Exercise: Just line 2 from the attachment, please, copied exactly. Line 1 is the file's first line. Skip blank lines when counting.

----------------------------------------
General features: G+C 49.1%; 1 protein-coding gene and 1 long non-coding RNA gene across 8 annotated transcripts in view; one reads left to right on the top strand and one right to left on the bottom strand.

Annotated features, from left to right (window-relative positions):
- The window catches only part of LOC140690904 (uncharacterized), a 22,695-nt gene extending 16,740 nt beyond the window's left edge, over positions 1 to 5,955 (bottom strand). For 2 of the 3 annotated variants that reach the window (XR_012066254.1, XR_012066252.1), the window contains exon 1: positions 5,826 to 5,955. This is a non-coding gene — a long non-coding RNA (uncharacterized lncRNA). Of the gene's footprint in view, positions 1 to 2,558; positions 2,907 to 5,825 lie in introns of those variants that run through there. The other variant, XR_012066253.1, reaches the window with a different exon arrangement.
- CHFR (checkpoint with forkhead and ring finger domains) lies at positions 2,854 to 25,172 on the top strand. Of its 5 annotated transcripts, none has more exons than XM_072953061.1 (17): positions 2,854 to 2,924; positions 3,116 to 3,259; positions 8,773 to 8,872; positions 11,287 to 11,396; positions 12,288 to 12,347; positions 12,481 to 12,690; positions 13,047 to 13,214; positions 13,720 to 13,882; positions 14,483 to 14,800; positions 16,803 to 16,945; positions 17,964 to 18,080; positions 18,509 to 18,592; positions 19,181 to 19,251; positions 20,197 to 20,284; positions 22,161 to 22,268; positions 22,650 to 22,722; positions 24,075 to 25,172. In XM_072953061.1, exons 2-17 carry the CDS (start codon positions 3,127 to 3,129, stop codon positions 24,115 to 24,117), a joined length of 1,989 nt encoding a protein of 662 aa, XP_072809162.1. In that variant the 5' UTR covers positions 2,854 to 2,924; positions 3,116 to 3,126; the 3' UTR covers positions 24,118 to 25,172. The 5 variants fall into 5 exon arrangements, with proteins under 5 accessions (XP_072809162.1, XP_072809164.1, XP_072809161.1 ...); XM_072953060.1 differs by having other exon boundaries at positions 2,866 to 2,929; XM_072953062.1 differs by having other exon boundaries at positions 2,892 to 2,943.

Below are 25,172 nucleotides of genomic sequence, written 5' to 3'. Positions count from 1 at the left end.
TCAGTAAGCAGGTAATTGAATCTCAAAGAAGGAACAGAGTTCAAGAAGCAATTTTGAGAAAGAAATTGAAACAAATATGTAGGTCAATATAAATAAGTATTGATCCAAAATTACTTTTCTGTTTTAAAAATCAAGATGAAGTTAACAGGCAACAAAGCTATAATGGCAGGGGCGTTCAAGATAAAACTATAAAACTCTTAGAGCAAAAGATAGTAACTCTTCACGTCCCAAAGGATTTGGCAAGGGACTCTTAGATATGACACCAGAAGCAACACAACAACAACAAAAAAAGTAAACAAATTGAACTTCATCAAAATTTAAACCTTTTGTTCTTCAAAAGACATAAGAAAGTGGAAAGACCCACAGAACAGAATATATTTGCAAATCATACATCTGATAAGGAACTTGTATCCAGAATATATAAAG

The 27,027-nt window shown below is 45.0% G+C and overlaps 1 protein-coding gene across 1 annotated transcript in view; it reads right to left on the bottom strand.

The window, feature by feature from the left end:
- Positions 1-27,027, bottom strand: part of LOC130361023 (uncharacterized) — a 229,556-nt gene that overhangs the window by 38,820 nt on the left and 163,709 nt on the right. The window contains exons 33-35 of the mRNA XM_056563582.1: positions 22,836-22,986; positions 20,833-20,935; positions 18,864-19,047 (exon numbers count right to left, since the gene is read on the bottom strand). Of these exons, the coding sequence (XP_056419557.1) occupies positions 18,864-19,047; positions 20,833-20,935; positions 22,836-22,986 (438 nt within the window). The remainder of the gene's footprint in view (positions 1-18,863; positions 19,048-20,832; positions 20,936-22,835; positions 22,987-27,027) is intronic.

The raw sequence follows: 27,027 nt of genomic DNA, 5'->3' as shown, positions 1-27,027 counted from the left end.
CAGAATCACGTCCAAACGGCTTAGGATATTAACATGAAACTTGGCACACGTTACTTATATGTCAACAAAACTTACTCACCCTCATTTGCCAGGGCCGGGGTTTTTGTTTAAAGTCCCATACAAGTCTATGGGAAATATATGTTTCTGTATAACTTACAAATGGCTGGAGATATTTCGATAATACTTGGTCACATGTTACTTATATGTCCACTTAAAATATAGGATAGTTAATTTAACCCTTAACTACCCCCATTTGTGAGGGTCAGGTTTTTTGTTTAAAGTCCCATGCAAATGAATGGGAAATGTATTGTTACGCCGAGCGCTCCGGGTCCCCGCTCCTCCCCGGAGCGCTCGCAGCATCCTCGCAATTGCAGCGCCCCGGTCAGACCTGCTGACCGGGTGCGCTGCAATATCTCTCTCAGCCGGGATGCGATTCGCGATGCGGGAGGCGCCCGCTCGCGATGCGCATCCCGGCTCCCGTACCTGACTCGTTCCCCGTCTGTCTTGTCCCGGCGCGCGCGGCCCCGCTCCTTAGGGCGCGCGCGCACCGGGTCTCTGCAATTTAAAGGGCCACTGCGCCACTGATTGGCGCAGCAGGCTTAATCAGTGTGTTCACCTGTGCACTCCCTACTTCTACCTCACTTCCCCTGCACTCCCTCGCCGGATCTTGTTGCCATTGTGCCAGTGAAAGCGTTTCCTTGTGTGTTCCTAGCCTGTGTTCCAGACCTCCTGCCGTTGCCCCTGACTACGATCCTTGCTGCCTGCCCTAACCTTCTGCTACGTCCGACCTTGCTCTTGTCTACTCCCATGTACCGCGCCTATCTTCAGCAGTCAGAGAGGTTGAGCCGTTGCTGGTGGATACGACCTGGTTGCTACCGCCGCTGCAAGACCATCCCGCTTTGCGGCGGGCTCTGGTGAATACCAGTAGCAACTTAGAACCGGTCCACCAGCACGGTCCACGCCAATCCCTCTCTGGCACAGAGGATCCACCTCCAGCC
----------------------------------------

Annotated features, from left to right (window-relative positions):